Assessing World Bank support for trade, 1987-2004 : an IEG evaluation /

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Bibliographic Details
Author / Creator:Tsikata, Yvonne M.
Imprint:Washington, D.C. : World Bank, 2006.
Description:x, 246 p. : ill. ; 28 cm.
Language:English
Subject:World Bank -- Developing countries.
World Bank.
Commerce.
Commercial policy.
Developing countries -- Commerce.
Developing countries -- Commercial policy.
Developing countries.
Format: Print Book
URL for this record:http://pi.lib.uchicago.edu/1001/cat/bib/5997973
Hidden Bibliographic Details
ISBN:9780821365915
0821365916
Notes:Includes bibliographical references (p. 235-246).
Table of Contents:
  • Acknowledgments
  • Foreword
  • Executive Summary
  • Acronyms and Abbreviations
  • 1. Introduction
  • Rationale for Bank Involvement
  • Objective of the Evaluation
  • Conceptual Framework and Methodology
  • 2. Lessons from the Literature
  • Trade Policy Reform and Economic Growth
  • Lessons from Past IEG Evaluations
  • 3. Inputs, Trends, and Evolution of World Bank Trade Assistance
  • Lending Inputs to Trade
  • Nonlending Inputs
  • 4. Outcomes and Results
  • Project Outcomes
  • Economic Outcomes for the Sample Countries
  • Lessons at the Country Level
  • 5. Trade Returns to the Agenda, 2001-04
  • Research
  • Bank Participation in Global Policy Discussions and Advocacy
  • Building Trade Capacity
  • Mainstreaming Trade into Country Work
  • 6. Findings and Recommendations
  • Findings
  • Recommendations
  • Appendixes
  • A1. Timeline of Major Developments in International Trade, 1987-2005
  • A2. Conceptual Framework for the Evaluation
  • B1. Trade and Development-The State of the Debate
  • B2. Lessons from Previous IEG Evaluations
  • C1. Defining Trade in the Bank Portfolio
  • C2. Portfolio Data for Trade-Related Projects
  • C3. Changes in the Focus of Trade Conditionality
  • C4. Implementation of Conditions
  • D1. Core and Non-core Trade Projects
  • D2. IEG Portfolio Ratings
  • D3. Trade-Related Investment Projects
  • D4. Probit Estimation of the Determinants of Project Outcomes
  • D5. Aggregate Economic Analysis
  • D6. Sources of Growth Decomposition
  • D7. Case Country Profiles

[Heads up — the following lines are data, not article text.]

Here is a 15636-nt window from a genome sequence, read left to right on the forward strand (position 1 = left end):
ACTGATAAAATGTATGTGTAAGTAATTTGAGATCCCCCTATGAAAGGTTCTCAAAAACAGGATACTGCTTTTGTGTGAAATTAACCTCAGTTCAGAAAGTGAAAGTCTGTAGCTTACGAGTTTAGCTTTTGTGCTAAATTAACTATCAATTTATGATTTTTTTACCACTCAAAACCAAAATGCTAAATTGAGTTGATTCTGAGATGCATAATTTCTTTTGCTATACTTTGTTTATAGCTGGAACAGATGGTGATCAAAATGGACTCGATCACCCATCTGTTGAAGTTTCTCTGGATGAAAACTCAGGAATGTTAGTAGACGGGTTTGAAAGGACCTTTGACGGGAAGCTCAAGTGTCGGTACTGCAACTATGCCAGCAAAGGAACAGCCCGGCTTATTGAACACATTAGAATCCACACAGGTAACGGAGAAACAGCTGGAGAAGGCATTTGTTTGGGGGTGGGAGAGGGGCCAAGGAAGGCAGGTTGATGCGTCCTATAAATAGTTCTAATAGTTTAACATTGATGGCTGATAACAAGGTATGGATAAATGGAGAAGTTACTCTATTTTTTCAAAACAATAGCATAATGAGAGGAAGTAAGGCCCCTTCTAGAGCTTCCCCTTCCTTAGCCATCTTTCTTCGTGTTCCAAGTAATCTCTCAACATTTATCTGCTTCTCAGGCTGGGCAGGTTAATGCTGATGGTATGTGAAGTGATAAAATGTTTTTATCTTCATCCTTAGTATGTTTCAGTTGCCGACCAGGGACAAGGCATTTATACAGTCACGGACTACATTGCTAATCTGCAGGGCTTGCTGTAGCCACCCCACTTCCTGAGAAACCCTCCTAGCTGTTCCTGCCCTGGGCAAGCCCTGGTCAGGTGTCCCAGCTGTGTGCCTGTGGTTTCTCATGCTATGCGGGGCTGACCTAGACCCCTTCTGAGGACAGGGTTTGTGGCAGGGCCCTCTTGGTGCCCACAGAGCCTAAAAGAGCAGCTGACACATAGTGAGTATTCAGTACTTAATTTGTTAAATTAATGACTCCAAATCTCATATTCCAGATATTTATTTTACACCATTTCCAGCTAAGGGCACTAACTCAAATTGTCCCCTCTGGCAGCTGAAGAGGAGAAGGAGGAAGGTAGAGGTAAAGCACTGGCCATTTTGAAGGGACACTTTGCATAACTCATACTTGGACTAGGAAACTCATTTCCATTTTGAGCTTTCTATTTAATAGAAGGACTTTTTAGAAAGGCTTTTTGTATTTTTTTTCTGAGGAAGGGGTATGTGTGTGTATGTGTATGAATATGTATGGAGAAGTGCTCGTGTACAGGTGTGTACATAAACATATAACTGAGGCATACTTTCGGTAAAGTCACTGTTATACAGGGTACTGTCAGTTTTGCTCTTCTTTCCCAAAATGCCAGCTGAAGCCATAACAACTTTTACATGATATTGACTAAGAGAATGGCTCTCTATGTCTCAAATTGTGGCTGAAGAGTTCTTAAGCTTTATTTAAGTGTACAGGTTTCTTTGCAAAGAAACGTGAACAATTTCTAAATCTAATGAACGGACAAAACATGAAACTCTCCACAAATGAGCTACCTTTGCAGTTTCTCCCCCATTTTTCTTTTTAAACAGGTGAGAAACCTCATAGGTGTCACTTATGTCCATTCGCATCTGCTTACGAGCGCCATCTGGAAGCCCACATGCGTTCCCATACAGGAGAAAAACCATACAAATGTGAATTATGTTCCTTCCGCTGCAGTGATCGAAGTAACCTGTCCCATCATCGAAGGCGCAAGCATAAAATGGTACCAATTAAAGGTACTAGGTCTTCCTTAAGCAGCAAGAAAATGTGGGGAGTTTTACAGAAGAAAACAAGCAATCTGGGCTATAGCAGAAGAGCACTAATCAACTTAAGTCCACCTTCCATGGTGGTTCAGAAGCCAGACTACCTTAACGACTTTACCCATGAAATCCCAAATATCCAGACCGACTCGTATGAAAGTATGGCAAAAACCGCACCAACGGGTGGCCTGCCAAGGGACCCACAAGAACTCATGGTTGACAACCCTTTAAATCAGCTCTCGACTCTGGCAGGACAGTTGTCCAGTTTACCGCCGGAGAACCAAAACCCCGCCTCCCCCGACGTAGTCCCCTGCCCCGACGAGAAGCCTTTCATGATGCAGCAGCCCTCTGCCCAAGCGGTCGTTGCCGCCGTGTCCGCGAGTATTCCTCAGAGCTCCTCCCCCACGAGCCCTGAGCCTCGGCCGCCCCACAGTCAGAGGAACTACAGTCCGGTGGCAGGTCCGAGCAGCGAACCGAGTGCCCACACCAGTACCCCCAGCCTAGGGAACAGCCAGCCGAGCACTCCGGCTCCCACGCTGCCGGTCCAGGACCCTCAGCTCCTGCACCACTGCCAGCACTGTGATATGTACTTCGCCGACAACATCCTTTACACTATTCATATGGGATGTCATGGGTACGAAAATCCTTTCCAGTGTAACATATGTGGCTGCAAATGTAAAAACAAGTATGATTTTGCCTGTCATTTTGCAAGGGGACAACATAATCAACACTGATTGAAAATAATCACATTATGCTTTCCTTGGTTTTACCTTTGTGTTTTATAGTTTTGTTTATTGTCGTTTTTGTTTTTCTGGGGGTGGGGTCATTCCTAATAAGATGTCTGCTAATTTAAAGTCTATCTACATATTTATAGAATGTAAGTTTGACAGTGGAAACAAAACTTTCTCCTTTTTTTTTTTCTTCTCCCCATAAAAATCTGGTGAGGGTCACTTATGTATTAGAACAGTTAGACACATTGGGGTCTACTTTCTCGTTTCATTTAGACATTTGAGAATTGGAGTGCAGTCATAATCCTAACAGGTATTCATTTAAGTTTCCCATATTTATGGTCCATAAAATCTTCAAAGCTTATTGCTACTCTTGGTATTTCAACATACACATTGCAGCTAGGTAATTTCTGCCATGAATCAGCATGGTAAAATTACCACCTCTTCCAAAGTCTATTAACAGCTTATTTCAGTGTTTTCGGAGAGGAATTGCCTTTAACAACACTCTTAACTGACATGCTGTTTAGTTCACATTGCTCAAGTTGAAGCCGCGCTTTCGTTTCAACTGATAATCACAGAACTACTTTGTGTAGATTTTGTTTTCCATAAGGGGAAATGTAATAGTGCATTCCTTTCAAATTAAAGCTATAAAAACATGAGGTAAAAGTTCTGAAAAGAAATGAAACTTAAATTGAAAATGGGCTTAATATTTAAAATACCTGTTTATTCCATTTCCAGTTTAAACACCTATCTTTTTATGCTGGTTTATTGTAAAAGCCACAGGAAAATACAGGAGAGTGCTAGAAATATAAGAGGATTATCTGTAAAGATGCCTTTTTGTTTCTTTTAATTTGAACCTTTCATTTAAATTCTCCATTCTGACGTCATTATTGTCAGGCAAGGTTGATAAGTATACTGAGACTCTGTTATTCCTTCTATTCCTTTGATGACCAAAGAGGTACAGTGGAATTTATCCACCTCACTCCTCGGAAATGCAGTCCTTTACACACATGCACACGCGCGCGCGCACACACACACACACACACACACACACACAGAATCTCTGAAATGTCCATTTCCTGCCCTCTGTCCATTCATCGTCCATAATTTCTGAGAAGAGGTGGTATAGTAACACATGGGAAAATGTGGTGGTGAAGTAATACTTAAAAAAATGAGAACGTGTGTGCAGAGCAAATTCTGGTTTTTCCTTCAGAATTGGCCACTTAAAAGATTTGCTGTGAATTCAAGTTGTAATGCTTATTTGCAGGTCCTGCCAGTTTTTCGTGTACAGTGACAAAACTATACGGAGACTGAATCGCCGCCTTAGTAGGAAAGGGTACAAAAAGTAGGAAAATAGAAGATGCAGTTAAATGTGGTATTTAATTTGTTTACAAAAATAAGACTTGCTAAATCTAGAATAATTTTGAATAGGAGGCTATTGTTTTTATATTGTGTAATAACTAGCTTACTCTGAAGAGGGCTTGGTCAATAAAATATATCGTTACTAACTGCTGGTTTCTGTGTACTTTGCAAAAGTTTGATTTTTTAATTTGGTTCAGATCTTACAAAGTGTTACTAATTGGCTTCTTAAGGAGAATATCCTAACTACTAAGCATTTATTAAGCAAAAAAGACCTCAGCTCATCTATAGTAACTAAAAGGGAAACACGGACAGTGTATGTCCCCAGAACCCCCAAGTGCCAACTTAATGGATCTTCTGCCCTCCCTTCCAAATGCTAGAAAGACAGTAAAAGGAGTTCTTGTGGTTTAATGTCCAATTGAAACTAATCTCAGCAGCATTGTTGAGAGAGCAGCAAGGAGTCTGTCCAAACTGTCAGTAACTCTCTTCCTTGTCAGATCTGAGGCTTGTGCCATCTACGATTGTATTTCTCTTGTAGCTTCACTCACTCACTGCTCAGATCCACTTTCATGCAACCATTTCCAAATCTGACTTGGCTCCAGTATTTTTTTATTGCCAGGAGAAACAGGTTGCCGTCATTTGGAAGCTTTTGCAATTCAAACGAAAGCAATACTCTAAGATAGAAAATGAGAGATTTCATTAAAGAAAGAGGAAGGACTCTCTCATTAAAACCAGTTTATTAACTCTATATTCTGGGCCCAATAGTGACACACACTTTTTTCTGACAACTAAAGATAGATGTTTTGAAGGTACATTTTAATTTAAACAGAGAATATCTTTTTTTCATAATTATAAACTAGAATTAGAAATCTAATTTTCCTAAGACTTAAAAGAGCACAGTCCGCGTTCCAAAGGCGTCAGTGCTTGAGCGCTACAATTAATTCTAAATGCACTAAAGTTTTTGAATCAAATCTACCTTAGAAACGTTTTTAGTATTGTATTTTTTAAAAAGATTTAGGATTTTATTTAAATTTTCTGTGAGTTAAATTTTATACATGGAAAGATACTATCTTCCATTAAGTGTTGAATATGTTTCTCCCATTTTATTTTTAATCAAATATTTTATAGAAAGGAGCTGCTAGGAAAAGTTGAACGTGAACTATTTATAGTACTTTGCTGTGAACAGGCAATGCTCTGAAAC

• E1. Organizational Chart for the International Trade Department
  • E2. Establishment of the Trade Department
  • E3. World Bank Advocacy on Industrial Country Trade Policies
  • E4. Distribution of Trade Capacity Building Components, 2001-04
  • E5. Geneva Survey Results
  • E6. Staff Survey Results
  • E7. Trade in Country Assistance Strategies
  • E8. Trade Note Series
  • F. Management Response
  • G. Chairman's Summary: Committee on Development Effectiveness (CODE)
  • Endnotes
  • References
  • Boxes
  • 3.1. Elements of Trade Policy Reform Are Varied and Diverse
  • 3.2. Conditionality May Be Neither Necessary nor Sufficient
  • 3.3. High-Quality ESW Supports Policy Dialogue
  • 3.4. Regional Reports on Trade-Strategic and Nontraditional
  • 4.1. Trade Finance-A Continued Struggle to Be Effective for Some
  • 4.2. Failure to Implement Complementary Policies Can Be Costly
  • 5.1. Do Regional Trading Arrangements Help Liberalize Trade?
  • 5.2. What Is Trade-Related Capacity Building?
  • 5.3. Independent Evaluations of the Integrated Framework
  • 5.4. Effective and Timely Leverage of Knowledge-WTO-Related Trade Capacity Building
  • 5.5. Minimizing the Effects of Commodity Shocks
  • 5.6. Trade in Country Assistance Strategies: Mixed and Uneven
  • 5.7. Intellectual Leadership Plus Collaboration Yield Operational Relevance in Sanitary and Phytosanitary Standards
  • Figures
  • ES.1. Opening Economies
  • 1.1. Declining Import Tariffs, But Some Regions Still Significantly Protected
  • 1.2. Conceptual Framework for the Evaluation
  • 3.1. Trade-Related Bank Lending Has Varied But Trended Downward Overall
  • 3.2. The Thematic Focus of Bank Lending for Trade: Trade Liberalization and Direct Lending to Exporters Gave Way to Trade Facilitation
  • 3.3. Focus of Trade Conditions in Adjustment Loans Shifted over 1987-2004
  • 3.4. Maximum Tariff Recommendations Covered a Wide Range
  • 3.5. Number of Lending Conditions Declined over 1987-2004
  • 3.6. New Diagnostic Studies and Trust Funds Catalyzed Increased Economic and Sector Work
  • 4.1. Stated Objectives of Trade-Related Projects, 1987-2004
  • Tables
  • 2.1. Summary of Policy Design Issues
  • 3.1. Trade Adjustment Loans-Sample Characteristics, 1987-2004
  • 3.2. Trade Loan Conditions Most Often Addressed Both Imports and Exports, But a Third of Loans Focused Solely on Imports
  • 3.3. Trade Adjustment Loans Featured Strong Implementation
  • 3.4. Meeting Lending Conditions Did Not Necessarily Improve Economic Performance
  • 4.1. Factors Underlying Poorly Performing Projects
  • 4.2. Indicators of Protection
  • 4.3. Bank Trade Clients Differed from Other Developing Countries
  • 4.4. Economic Indicators: With and without Bank Assistance and Before and After Trade Reform
  • 4.5. Changes in Export Concentration-Half-Full or Half-Empty?
  • 4.6. Factors behind Change in Exports: By Country Groups
  • 4.7. Export Growth and Increased Value Added, 1983-2003
  • 5.1. Trade in CASs by Region
  • 5.2. Trade Mainstreaming Lags behind Other Thematic Areas and Organizations